Top 5 Midground Plants to Balance Your Planted Aquarium


Top 5 Midground Plants to Balance Your Planted Aquarium

It is important to choose the right plants for your tank and place them in the best places. This will make the aquarium look more attractive, especially after they are established. For the most balanced tanks, taller plants are placed in the back while shorter plants are located at the front. However, the stark height differences between them is not always visually appealing. To create a transition between the tallest and the shortest plants, aquascapers use middleground plants or medium-sized plant to make the aquarium look balanced. The plants look layered or stacked, creating a natural-looking aquascape.

The difference can be observed in the images below. In the photo at the left, you can see a shorter carpeting species in its foreground and a taller stem plant at the back. The plants are both visually appealing by themselves, but the striking height difference casts shadows in the tank’s middle and draws the eye there. The photo to the right shows similar plants. There is a short, carpeting species in the front and taller stem plants in the background. The tank also has plants that are medium-high in the middle. This gives the tank a more balanced look as the eye is drawn gently from the front to center and then up to the highest plants at the back. This also appears natural, as plants can be found mixed together in nature.

Planted aquariums with no middleground plants (left), versus those with midground plant (right).

To help you get started, let us introduce you to our top 5 categories of midground plants that will enhance the beauty of your planted aquarium:

1. Anubias Plants

Anubias plants

Anubias nana (or Anubias barteri var. Anubias nana is a medium-sized Anubias species, which makes it a great choice for the aquarium’s midground. This plant’s uniqueness is its preference to attach to rock and wood, which are often placed in the middle of an aquarium. Anubias Nana grows from a horizontal stem, called a Rhizome. It will send its leaves upwards. You can expect a bushy and full growth even in low light. Medium-sized leaves provide the perfect transition from small plants in front to tall plants in back and add a cozy place for shrimp and small fish to take cover. Anubias golden, Anubias copper coin, Anubias teafolia, and Anubias green coffee are other Anubias species of similar size that can be used in place of Anubias.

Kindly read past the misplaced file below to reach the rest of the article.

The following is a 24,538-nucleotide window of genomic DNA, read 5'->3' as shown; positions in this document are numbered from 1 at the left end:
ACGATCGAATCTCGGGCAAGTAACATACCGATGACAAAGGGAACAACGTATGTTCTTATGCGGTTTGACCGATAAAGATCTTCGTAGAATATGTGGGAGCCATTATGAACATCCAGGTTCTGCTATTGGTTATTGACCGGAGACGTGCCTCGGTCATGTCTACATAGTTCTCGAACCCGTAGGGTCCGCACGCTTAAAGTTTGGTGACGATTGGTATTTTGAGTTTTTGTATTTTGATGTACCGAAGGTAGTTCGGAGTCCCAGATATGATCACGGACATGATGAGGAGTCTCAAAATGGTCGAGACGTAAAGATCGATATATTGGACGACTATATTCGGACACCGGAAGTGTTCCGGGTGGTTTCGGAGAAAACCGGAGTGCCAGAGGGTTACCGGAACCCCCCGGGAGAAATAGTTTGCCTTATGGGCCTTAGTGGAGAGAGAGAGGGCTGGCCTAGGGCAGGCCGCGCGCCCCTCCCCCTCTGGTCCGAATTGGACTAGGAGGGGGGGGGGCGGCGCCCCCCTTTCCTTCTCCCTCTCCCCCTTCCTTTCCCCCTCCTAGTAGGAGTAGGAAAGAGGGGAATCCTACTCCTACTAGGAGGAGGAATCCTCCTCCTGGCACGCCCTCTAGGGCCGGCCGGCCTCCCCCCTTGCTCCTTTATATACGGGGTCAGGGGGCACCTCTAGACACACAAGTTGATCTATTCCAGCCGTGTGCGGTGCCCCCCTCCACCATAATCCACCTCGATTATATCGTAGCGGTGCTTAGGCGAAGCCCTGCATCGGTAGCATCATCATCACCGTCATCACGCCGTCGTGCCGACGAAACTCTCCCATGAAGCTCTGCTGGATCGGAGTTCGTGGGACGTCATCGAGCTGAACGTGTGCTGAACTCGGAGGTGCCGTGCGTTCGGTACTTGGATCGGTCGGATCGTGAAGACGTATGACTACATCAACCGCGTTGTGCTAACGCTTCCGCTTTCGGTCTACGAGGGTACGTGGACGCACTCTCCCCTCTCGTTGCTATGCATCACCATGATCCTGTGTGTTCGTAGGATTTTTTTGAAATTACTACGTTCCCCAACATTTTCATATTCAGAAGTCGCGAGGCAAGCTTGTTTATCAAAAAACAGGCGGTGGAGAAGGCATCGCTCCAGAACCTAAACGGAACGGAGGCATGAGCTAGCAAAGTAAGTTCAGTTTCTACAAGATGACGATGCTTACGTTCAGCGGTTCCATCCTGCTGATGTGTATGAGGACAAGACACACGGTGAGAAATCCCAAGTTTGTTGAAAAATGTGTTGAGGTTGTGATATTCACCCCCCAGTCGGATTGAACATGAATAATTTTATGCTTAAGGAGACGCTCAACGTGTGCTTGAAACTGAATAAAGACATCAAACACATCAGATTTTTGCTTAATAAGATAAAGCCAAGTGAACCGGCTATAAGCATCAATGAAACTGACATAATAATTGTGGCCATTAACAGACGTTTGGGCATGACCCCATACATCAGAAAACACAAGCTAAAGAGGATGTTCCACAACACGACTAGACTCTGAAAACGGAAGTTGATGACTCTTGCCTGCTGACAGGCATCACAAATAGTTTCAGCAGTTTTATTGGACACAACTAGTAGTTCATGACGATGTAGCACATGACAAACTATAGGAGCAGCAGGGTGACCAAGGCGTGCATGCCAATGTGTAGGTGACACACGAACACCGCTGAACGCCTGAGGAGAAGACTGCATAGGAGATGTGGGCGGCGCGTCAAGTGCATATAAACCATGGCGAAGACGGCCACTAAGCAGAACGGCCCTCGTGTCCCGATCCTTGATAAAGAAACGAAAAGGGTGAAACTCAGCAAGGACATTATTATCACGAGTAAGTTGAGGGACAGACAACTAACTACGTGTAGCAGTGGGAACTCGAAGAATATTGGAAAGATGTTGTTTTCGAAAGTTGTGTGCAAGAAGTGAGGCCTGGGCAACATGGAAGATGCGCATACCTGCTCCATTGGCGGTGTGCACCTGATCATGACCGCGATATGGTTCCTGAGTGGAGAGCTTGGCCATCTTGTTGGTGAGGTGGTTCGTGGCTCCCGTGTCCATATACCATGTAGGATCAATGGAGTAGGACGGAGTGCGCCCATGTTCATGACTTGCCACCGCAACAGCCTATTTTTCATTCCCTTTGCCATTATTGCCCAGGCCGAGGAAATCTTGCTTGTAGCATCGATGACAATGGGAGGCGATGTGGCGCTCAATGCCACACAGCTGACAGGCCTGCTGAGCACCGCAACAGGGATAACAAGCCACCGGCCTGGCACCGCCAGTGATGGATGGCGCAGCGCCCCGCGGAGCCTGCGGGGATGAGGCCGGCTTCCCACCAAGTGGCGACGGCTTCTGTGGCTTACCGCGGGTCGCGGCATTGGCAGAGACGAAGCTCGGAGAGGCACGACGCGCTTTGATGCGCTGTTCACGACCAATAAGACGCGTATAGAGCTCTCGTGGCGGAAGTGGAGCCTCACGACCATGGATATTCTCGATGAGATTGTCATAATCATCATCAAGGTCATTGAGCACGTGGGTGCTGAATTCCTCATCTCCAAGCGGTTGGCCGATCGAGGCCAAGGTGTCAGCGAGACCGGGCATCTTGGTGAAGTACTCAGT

2. Java Fern

Narrow leaf java fern (left) and Windelov java fern (right)

Java fern (Microsorum pteropus) is always an excellent addition to any planted tank. In terms of tank placement, java fern is well suited as a midground plant due to its medium-sized leaves and the fact that it loves to be attached to wood and rocks just like Anubias species. Although it will make a strong visual impact, its bright green leaves won’t completely shade the aquarium plants.

Java fern ‘Windelov,’ which has lace-like tips on its leaves, offers more variety. This java fern is smaller than the standard Java fern and can be used in small aquascapes as a middleground plant.

3. Cryptocoryne Plants

Cryptocoryne plants as midground plants

Due to their small growing patterns and medium-sized leaves, the different Cryptocoryne Wendtii color options – including tropica, green and reddish-bronze – make excellent midground plants. They make a great transition from the foreground of the aquarium to the back because they are medium height yet quite leafy once they’re well-established. Their wavy, crinkled leaf texture and different color variety options add the perfect visual spice to any aquarium.

Crypt lucens

Cryptocoryne Luzens is a gorgeous, narrow-leafed crypt that doesn’t grow more than a few inches when fully grown. Overall, this plant seems underused, but it makes an ideal midground plant in aquascaping. It isn’t as large as other crypt species and its delicate texture transitions from the tank’s front to the back can be attributed to its slim leaves. The plant appears to be thick grass or reeds once it’s grown in.

4. Baby Tears

Micranthemum umbrosum

The larger baby tear plant makes a great middleground plant. It will need to be trimmed often to keep it neat. The delicate stems of this plant are surrounded by round, green leaves. The plant will appear bushy and shorter if it is cut off at the tips. Baby tears will grow to the surface if it is left alone. If kept trimmed, the delicate, round leaves can provide a lovely midground texture.

5. Dwarf Chain Sword

Helanthium tenellum

Dwarf chain sword, or pygmy chain sword, is always a great choice because it is one of the easier grassy plants that grows quickly to create a lawn-like appearance. It is able to fill in any gaps in the aquarium, and it can grow to several inches in height without needing trimming. This makes it an excellent choice for the middle of most medium-sized aquariums. It is a taller and wider-leafed species than the foreground species of micro sword or dwarf hairgrass. This makes it able to visually transition between the shorter, lower-growing species at the front of the tank and the taller, more established species at the back.

Aquarium Co-Op’s goal is to offer a well-curated selection of aquatic plants that can grow well for hobbyists. Explore our entire collection of midground plants for more ideas on your next planted tank.